This will be the busiest Thanksgiving for travel in a decade, says AAA

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This will be the busiest Thanksgiving for travel in a decade, says AAA
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Millions of Americans are expected to hit the highway this Thanksgiving holiday, swelling the number of vehicles on the road to levels not seen in 12 years, according to the American Automobile Association (AAA).

Buoyed mostly-affordable fuel prices and favorable economic conditions, more consumers will opt to travel this year than at any other point since 2005, the organization said.

Why more Americans will hit the road this Thanksgiving holiday

Thanksgiving kicks off the start of a busy holiday season, and more thankful Americans will travel to spend time with friends and family this year,” Bill Sutherland, AAA senior vice president, Travel and Publishing, said in a news release. “A strong economy and labor market are generating rising incomes and higher consumer confidence, fueling a strong year for the travel industry, which will continue into the holiday season.”

While we can expect more vehicles on the road, AAA says don’t necessarily expect them to be rental cars. Prices on rentals have risen 34% this year, which may encourage people to use their own rides. If you do plan to rent a vehicle, expect to pay around $70 a day, the average this year, according to AAA.

RELATED: 8 ways to avoid car rental ripoffs this holiday season

Here are 3 ways to save money while road-tripping

If you plan on hitting the road for the holiday, leaving anytime between Wednesday, November 22, and Sunday, November 26, here are some tips on saving money along the way.

  • Pack a lunch: If you’re going for the long haul on a one-day trip (no more than 10 hours on the road, OK?) it’s a good idea to pack a few snacks. Nothing too complicated and messy (no barbecue ribs and no ginormous tacos that spill into your lap), so as not to distract your driving. This will not only save you and your family some pretty nice cash, it will also save you time.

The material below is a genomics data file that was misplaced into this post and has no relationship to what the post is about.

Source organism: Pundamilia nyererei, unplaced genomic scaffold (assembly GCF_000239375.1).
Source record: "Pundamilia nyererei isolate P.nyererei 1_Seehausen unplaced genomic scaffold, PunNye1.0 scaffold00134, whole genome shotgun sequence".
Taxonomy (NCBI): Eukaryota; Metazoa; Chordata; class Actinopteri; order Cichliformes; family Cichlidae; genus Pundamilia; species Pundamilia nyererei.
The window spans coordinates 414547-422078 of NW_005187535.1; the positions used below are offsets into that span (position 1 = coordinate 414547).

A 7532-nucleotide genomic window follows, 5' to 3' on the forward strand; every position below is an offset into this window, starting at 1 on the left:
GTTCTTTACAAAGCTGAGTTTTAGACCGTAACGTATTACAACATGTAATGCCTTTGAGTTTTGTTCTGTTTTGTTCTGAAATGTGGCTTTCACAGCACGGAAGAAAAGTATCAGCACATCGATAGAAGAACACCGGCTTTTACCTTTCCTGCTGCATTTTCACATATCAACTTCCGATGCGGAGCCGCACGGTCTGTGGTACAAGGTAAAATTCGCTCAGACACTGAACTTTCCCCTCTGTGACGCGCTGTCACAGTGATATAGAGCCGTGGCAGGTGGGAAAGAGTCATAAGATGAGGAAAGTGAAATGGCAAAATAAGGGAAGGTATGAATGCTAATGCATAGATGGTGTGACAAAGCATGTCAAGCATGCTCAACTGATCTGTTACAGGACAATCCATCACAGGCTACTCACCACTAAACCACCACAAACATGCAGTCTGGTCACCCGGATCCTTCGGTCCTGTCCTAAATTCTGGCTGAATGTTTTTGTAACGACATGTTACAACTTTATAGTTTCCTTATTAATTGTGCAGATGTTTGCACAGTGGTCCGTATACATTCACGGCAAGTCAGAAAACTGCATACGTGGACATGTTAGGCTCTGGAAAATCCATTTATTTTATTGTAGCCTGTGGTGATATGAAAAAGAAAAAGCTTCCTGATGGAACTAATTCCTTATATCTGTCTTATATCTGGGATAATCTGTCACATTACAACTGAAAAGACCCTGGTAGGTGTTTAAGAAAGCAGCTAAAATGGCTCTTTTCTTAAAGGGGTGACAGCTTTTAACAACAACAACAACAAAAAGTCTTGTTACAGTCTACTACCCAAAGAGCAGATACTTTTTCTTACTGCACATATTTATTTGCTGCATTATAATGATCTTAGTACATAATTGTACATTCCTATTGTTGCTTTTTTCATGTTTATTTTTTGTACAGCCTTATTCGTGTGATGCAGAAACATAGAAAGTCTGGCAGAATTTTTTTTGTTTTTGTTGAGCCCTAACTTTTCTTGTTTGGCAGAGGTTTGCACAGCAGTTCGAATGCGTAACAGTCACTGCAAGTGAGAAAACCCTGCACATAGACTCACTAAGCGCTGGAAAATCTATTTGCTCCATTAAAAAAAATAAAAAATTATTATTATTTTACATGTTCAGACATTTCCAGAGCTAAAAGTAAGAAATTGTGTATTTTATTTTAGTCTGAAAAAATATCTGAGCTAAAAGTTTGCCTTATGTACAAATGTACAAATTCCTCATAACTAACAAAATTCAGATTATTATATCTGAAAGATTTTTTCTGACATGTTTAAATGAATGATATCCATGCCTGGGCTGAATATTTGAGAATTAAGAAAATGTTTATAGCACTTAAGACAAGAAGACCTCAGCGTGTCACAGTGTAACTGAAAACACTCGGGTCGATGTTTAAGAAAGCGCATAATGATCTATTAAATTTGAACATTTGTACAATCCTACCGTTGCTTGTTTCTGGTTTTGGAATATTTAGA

• Bring a cooler: Nothing wastes time more than having to pull off the interstate and venture into some strange little town for a $2.99 Dasani. Bringing chilled water is a great idea, especially if there happens to be a traffic jam and you find yourself stuck in the middle of nowhere for an hour.
  • Don’t speed: The #1 way to save money on a road trip is to obey the traffic laws. Nothing stinks more than being pulled over and hearing those eight frightening words: “Do you know how fast you were going?” Trust us: The money you save on that ticket could be the difference between the cost of driving vs. flying.

AAA says that up to 45.5 million people — nearly 90% of all travelers — are planning on driving somewhere for Thanksgiving, a 3.2% increase over the previous year. 

Don’t want to drive? Travelers who opt for the friendly skies will pay the lowest on average in half a decade for a round-trip flight domestically, according to AAA. The average flight: $157, a 23% drop over last year.

Money expert Clark Howard says the optimum day and time to buy a flight has shifted in recent years. “The old advice of booking 42 days before your departure has shifted to 57 days before travel,” he writes. “Meanwhile, there’s always the question of what’s the best day to buy an airline ticket? Conventional wisdom held that it was Tuesday.”

Not so anymore, he says. Click here to find out the best time to book air travel.

RELATED: Clark’s secret to finding the cheapest flights possible

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